This spring, Key Notes On Travel examined time management with productivity expert Neen James. During her first webinar, a travel advisor asked how she might address the challenge of balancing inbound demands (email, telephone, web inquiries) with walk-in clients. Here's Neen's sage advice for anyone who works front-line customer service.
"How can someone who works at the front line as a travel consultant apply your [productivity] strategies when constantly fielding walk-in clients, urgent emails and emergency client calls?"
- Patricia, Key Notes On Travel subscriber
1. Account for your "interruption factor"
According to Neen, the number one tip for remaining productive while dealing with multiple intrusions is to understand what she calls the "interruption factor."
Neen explains: "If you’re a person who sits at their desk all day answering email and there’s no one walking in and out of your office, your interruption factor would be really low. But what if - like Patricia - you’re in the position where your interruption factor is 100 per cent? [You need to acknowledge] that a five-minute task is going to take 100 per cent longer. It is, in fact, going to ten minutes."
Accounting for the interruption factor means busy advisors more accurately budget time to their to-do list items, which sets more realistic expectations of what they can get done in a day.
"You may have an incredible vision of all the ideas you’re going to execute. However, you have 10 hours of things to do but a realistic 90 minutes to get them done," Neen points out. "Be easy on yourself because as a travel advisor, your role is to be on call...make the most of the moments between walk-in clients, urgent emails and those emergency calls."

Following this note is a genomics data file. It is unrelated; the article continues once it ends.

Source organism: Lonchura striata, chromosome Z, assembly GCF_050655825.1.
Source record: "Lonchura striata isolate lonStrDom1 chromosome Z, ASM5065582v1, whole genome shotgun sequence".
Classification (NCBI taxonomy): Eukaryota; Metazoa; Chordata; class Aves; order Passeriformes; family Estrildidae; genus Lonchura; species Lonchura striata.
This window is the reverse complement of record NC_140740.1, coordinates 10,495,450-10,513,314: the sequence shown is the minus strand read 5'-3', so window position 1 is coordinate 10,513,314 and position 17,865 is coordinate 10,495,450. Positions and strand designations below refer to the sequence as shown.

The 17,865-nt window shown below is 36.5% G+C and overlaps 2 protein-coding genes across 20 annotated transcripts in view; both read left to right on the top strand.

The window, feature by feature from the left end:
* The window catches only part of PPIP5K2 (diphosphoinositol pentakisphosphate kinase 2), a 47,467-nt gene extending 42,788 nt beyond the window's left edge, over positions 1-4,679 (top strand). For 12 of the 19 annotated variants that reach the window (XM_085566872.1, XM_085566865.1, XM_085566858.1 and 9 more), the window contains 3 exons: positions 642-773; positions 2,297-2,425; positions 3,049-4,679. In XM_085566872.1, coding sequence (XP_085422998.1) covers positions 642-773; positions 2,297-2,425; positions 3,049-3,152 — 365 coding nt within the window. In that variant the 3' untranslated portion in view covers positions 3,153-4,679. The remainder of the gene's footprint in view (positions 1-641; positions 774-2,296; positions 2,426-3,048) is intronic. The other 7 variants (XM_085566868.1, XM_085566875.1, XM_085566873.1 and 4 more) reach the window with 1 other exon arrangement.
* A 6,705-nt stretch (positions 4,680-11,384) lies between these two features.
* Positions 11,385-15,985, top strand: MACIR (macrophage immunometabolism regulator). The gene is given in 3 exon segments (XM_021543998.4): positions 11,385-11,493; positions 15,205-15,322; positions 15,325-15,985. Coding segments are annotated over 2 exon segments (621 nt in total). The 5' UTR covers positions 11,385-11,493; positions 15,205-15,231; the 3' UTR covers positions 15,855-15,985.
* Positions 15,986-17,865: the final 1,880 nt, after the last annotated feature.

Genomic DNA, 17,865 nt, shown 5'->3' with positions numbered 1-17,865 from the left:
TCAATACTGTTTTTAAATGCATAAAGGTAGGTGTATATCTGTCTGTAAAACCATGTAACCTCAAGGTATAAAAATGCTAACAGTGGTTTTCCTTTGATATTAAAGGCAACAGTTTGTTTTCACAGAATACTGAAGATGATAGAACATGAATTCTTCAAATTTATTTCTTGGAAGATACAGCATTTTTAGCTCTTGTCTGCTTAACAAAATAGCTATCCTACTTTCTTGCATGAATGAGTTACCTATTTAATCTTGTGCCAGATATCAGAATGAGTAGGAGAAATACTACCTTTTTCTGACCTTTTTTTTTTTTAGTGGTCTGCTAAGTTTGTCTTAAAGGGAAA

2. Make a game of it
Who says work can't be fun and games?
"If you’re trying to get something done, find your best time of day to do it – whether it’s morning or afternoon - set your timer on your phone and give yourself an allocated time to get it done," Neen suggests. When you're on the clock, you might be more likely to stay on task.
3. Bite-size tasking
It's a real drag when you're tackling a complex or lengthy activity and your attention is constantly pulled elsewhere. In these cases, Neen suggests breaking your to-do list item into smaller tasks. "Wherever you can, break things into smaller action items because [it's possible] you won’t get everything done at once. But if you can even start making some progress maybe you will feel better," she explains.
Catch Neen's third time management webinar
SESSION III: An interactive Q&A with Neen
April 16, 2019
Duration: 60 minutes
A post-keynote opportunity to take a deeper dive and ask Need about some of the strategies she shared in sessions one and two.
Did you miss Neen James' first two sessions?
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